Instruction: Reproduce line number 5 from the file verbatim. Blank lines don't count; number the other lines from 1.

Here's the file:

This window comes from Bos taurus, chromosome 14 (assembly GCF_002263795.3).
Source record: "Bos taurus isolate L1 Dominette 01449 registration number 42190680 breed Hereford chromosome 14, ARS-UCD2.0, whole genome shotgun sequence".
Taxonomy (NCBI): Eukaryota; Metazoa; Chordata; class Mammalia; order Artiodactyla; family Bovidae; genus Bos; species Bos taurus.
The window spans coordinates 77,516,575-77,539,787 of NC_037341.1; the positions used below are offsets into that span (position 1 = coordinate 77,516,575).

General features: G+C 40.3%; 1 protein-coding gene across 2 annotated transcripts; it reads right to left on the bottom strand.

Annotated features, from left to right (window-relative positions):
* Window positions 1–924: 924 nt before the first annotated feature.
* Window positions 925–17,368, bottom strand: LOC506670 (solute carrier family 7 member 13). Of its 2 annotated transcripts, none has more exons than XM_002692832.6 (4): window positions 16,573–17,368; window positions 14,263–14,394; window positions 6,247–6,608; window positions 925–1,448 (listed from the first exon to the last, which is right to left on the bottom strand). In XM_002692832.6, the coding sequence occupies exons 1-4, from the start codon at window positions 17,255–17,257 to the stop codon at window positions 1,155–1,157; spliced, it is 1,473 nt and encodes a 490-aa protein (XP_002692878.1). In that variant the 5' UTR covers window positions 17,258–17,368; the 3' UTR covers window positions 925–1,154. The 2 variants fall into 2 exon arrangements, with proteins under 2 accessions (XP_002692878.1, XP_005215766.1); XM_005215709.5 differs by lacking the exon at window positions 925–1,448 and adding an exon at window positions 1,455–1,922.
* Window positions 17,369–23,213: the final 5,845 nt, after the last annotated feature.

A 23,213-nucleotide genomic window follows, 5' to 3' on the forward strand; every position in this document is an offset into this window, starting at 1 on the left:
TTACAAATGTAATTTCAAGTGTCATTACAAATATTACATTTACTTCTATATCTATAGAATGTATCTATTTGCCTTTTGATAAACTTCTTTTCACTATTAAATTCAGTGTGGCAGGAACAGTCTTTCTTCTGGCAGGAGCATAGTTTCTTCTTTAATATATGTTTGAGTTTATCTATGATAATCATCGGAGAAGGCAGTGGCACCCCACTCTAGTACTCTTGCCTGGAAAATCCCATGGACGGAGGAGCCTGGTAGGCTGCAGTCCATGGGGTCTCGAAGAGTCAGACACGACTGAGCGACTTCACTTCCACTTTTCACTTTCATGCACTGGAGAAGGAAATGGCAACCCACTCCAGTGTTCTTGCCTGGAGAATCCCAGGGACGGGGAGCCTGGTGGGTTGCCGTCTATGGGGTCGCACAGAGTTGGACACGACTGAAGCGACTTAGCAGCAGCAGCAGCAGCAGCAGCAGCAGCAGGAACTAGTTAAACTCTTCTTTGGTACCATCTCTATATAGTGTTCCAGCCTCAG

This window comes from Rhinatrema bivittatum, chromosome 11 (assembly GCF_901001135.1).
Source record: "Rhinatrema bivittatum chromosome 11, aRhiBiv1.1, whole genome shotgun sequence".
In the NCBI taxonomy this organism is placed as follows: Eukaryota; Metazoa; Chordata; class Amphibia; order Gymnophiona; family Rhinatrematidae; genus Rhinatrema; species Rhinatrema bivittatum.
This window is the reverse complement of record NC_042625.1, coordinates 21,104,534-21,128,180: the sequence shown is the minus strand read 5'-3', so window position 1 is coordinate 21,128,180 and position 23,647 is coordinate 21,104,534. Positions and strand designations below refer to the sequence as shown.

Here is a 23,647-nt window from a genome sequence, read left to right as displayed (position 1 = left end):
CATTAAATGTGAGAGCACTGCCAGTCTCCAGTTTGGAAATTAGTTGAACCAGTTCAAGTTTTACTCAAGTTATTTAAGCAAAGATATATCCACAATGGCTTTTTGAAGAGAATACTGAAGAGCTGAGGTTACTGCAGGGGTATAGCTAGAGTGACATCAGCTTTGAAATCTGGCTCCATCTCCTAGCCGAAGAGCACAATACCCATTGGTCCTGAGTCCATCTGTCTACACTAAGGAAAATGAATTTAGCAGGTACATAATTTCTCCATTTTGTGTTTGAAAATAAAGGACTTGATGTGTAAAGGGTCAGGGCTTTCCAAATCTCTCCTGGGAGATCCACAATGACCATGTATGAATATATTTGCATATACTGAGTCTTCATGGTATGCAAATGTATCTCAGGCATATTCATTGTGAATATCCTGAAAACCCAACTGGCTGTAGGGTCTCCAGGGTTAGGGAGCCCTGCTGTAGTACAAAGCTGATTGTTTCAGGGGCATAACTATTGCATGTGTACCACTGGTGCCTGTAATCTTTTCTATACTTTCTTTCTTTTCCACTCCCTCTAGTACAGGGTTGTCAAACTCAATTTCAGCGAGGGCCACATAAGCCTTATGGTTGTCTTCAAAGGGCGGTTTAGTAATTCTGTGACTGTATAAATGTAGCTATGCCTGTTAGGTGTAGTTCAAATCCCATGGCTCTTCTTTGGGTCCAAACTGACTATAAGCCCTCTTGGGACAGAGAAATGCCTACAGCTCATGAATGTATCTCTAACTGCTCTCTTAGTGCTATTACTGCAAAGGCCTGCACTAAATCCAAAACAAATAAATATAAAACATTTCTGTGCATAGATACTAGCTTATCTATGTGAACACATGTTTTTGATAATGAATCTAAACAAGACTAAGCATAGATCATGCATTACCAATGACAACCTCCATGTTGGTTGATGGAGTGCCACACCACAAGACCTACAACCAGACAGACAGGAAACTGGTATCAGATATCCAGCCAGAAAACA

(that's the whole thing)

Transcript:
General features: G+C 40.3%; 1 protein-coding gene across 2 annotated transcripts; it reads right to left on the bottom strand.